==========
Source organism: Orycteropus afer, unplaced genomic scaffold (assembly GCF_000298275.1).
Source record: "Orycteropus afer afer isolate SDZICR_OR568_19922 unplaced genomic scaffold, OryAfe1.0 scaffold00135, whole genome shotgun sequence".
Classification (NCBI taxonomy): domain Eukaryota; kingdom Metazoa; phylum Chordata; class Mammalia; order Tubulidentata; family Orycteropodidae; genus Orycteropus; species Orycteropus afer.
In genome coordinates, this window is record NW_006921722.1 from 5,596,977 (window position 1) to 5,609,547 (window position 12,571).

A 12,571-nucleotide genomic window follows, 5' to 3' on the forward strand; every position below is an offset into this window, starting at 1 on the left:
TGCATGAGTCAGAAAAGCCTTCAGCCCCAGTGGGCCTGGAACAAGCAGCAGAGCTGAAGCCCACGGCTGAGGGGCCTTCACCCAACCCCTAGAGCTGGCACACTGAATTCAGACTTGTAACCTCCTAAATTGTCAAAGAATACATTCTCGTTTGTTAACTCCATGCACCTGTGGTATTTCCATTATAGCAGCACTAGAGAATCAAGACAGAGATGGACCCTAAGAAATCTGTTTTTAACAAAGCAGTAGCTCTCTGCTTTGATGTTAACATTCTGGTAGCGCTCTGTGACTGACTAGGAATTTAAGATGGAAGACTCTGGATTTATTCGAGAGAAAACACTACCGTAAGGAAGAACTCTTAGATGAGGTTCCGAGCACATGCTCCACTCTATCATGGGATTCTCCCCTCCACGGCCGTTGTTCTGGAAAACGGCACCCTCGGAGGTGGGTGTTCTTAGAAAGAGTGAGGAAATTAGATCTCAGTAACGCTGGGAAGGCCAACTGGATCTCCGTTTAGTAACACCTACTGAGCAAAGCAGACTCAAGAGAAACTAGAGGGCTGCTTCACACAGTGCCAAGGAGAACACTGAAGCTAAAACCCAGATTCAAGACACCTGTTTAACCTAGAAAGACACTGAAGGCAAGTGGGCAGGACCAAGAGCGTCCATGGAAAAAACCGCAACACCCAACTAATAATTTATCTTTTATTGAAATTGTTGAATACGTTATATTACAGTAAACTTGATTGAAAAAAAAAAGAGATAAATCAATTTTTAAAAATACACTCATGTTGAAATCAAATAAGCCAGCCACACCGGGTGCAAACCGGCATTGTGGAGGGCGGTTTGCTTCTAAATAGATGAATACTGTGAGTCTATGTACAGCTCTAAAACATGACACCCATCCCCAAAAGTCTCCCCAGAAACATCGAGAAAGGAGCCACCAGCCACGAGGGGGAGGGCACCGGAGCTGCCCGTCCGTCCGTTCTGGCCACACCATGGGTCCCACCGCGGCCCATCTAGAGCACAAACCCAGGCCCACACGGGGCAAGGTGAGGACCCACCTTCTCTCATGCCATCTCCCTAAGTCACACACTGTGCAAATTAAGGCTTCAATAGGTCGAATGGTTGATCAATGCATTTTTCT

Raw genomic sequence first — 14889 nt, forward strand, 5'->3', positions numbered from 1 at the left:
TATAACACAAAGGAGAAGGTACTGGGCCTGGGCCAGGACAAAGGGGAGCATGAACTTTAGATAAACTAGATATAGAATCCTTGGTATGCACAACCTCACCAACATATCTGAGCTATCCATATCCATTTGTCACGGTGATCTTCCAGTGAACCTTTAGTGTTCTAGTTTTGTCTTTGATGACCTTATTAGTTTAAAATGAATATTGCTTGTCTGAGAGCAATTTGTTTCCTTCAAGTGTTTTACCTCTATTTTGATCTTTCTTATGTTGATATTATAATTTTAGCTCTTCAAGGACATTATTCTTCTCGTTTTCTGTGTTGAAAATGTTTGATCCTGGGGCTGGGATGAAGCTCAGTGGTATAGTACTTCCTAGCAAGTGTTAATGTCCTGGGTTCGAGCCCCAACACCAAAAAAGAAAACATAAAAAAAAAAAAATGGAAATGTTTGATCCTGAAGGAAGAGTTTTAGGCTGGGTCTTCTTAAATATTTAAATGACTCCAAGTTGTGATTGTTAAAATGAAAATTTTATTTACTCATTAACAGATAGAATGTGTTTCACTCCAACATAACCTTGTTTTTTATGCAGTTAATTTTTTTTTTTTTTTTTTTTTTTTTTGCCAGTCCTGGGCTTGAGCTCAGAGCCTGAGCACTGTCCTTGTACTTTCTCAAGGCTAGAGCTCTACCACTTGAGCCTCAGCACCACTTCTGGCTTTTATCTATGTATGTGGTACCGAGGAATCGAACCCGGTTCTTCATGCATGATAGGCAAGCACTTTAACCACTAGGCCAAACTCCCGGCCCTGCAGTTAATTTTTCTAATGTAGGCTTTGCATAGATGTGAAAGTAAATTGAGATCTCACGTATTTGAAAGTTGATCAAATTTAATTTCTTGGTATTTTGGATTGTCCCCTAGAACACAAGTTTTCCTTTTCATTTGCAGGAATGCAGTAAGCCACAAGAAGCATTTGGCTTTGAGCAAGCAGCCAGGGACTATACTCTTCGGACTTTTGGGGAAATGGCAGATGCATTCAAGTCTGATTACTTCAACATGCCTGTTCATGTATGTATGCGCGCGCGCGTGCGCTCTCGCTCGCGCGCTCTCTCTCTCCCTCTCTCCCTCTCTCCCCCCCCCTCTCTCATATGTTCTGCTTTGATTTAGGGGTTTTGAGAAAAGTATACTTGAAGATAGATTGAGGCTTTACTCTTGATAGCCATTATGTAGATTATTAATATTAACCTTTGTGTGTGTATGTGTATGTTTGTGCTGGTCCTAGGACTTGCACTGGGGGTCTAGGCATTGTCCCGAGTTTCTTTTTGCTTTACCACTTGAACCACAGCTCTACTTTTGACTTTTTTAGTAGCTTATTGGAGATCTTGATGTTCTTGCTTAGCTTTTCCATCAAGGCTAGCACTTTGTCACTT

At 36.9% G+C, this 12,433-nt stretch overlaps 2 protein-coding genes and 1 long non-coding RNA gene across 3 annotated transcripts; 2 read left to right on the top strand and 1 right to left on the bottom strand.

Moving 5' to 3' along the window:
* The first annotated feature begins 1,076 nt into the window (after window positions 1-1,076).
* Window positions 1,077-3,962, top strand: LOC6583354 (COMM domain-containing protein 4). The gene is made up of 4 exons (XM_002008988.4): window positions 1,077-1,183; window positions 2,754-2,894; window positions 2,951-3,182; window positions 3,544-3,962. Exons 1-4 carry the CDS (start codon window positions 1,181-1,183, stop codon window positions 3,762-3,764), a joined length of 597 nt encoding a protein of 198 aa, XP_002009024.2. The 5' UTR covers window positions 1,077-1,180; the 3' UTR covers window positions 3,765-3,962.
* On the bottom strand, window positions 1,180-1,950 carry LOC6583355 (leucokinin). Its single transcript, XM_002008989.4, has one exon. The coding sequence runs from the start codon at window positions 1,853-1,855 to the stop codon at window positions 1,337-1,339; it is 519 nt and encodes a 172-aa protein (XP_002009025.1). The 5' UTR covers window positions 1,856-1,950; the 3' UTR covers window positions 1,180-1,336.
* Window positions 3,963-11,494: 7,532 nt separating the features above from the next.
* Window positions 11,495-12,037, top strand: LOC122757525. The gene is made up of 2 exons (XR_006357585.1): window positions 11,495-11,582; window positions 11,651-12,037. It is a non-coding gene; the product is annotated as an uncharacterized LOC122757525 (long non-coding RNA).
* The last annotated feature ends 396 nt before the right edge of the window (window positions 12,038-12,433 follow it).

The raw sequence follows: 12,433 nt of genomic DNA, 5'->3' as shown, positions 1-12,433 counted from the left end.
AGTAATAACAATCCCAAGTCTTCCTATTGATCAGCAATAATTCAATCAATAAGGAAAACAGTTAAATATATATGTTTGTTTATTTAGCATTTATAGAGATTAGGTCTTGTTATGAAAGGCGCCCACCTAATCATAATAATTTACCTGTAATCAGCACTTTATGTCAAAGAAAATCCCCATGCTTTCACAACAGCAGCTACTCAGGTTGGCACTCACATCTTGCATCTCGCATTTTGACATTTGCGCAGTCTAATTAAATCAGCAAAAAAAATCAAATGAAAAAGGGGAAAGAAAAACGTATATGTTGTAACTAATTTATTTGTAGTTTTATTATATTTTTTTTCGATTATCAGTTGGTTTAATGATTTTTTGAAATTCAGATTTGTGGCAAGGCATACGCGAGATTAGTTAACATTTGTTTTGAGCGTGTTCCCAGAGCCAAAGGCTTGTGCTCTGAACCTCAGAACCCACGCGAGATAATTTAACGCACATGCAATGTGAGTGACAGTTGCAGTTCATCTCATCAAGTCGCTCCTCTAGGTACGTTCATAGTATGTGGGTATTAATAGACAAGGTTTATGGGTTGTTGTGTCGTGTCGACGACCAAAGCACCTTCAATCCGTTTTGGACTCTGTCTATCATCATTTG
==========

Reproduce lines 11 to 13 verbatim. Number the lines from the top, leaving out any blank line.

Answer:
* The first annotated feature begins 1,076 nt into the window (after window positions 1-1,076).
* Window positions 1,077-3,962, top strand: LOC6583354 (COMM domain-containing protein 4). The gene is made up of 4 exons (XM_002008988.4): window positions 1,077-1,183; window positions 2,754-2,894; window positions 2,951-3,182; window positions 3,544-3,962. Exons 1-4 carry the CDS (start codon window positions 1,181-1,183, stop codon window positions 3,762-3,764), a joined length of 597 nt encoding a protein of 198 aa, XP_002009024.2. The 5' UTR covers window positions 1,077-1,180; the 3' UTR covers window positions 3,765-3,962.
* On the bottom strand, window positions 1,180-1,950 carry LOC6583355 (leucokinin). Its single transcript, XM_002008989.4, has one exon. The coding sequence runs from the start codon at window positions 1,853-1,855 to the stop codon at window positions 1,337-1,339; it is 519 nt and encodes a 172-aa protein (XP_002009025.1). The 5' UTR covers window positions 1,856-1,950; the 3' UTR covers window positions 1,180-1,336.